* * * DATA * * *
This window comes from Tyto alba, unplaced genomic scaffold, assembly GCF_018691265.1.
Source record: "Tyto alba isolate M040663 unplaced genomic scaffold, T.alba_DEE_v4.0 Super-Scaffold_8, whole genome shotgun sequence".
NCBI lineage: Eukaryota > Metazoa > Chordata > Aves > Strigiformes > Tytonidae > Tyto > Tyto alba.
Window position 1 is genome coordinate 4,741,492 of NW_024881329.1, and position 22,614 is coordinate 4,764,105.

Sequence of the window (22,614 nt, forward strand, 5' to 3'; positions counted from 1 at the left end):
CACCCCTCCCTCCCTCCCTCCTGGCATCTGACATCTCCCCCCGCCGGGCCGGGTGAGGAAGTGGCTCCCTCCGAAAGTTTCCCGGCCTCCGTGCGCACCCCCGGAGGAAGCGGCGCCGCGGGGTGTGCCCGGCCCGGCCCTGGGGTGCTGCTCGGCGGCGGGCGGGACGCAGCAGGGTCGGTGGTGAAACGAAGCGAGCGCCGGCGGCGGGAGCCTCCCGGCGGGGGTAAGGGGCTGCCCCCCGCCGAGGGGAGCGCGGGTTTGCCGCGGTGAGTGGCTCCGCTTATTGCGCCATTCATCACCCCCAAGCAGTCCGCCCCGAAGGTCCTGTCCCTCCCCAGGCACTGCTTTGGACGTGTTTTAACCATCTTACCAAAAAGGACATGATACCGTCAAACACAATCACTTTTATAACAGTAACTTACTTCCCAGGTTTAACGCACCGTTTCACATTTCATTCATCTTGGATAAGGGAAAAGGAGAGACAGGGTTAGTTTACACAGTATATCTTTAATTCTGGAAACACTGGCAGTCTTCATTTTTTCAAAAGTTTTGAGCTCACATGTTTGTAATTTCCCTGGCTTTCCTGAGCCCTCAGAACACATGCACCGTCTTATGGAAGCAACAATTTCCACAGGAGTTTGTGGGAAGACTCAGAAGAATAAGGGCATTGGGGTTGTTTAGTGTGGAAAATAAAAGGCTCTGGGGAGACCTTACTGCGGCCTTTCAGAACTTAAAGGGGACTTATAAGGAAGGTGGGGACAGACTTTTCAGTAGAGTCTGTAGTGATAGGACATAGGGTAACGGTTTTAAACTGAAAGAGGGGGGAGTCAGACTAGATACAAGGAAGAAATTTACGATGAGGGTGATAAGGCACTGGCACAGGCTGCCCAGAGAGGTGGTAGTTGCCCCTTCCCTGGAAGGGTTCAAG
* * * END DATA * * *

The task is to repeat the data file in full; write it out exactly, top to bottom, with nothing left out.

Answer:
This window comes from Tyto alba, unplaced genomic scaffold, assembly GCF_018691265.1.
Source record: "Tyto alba isolate M040663 unplaced genomic scaffold, T.alba_DEE_v4.0 Super-Scaffold_8, whole genome shotgun sequence".
NCBI lineage: Eukaryota > Metazoa > Chordata > Aves > Strigiformes > Tytonidae > Tyto > Tyto alba.
Window position 1 is genome coordinate 4,741,492 of NW_024881329.1, and position 22,614 is coordinate 4,764,105.

Sequence of the window (22,614 nt, forward strand, 5' to 3'; positions counted from 1 at the left end):
CACCCCTCCCTCCCTCCCTCCTGGCATCTGACATCTCCCCCCGCCGGGCCGGGTGAGGAAGTGGCTCCCTCCGAAAGTTTCCCGGCCTCCGTGCGCACCCCCGGAGGAAGCGGCGCCGCGGGGTGTGCCCGGCCCGGCCCTGGGGTGCTGCTCGGCGGCGGGCGGGACGCAGCAGGGTCGGTGGTGAAACGAAGCGAGCGCCGGCGGCGGGAGCCTCCCGGCGGGGGTAAGGGGCTGCCCCCCGCCGAGGGGAGCGCGGGTTTGCCGCGGTGAGTGGCTCCGCTTATTGCGCCATTCATCACCCCCAAGCAGTCCGCCCCGAAGGTCCTGTCCCTCCCCAGGCACTGCTTTGGACGTGTTTTAACCATCTTACCAAAAAGGACATGATACCGTCAAACACAATCACTTTTATAACAGTAACTTACTTCCCAGGTTTAACGCACCGTTTCACATTTCATTCATCTTGGATAAGGGAAAAGGAGAGACAGGGTTAGTTTACACAGTATATCTTTAATTCTGGAAACACTGGCAGTCTTCATTTTTTCAAAAGTTTTGAGCTCACATGTTTGTAATTTCCCTGGCTTTCCTGAGCCCTCAGAACACATGCACCGTCTTATGGAAGCAACAATTTCCACAGGAGTTTGTGGGAAGACTCAGAAGAATAAGGGCATTGGGGTTGTTTAGTGTGGAAAATAAAAGGCTCTGGGGAGACCTTACTGCGGCCTTTCAGAACTTAAAGGGGACTTATAAGGAAGGTGGGGACAGACTTTTCAGTAGAGTCTGTAGTGATAGGACATAGGGTAACGGTTTTAAACTGAAAGAGGGGGGAGTCAGACTAGATACAAGGAAGAAATTTACGATGAGGGTGATAAGGCACTGGCACAGGCTGCCCAGAGAGGTGGTAGTTGCCCCTTCCCTGGAAGGGTTCAAG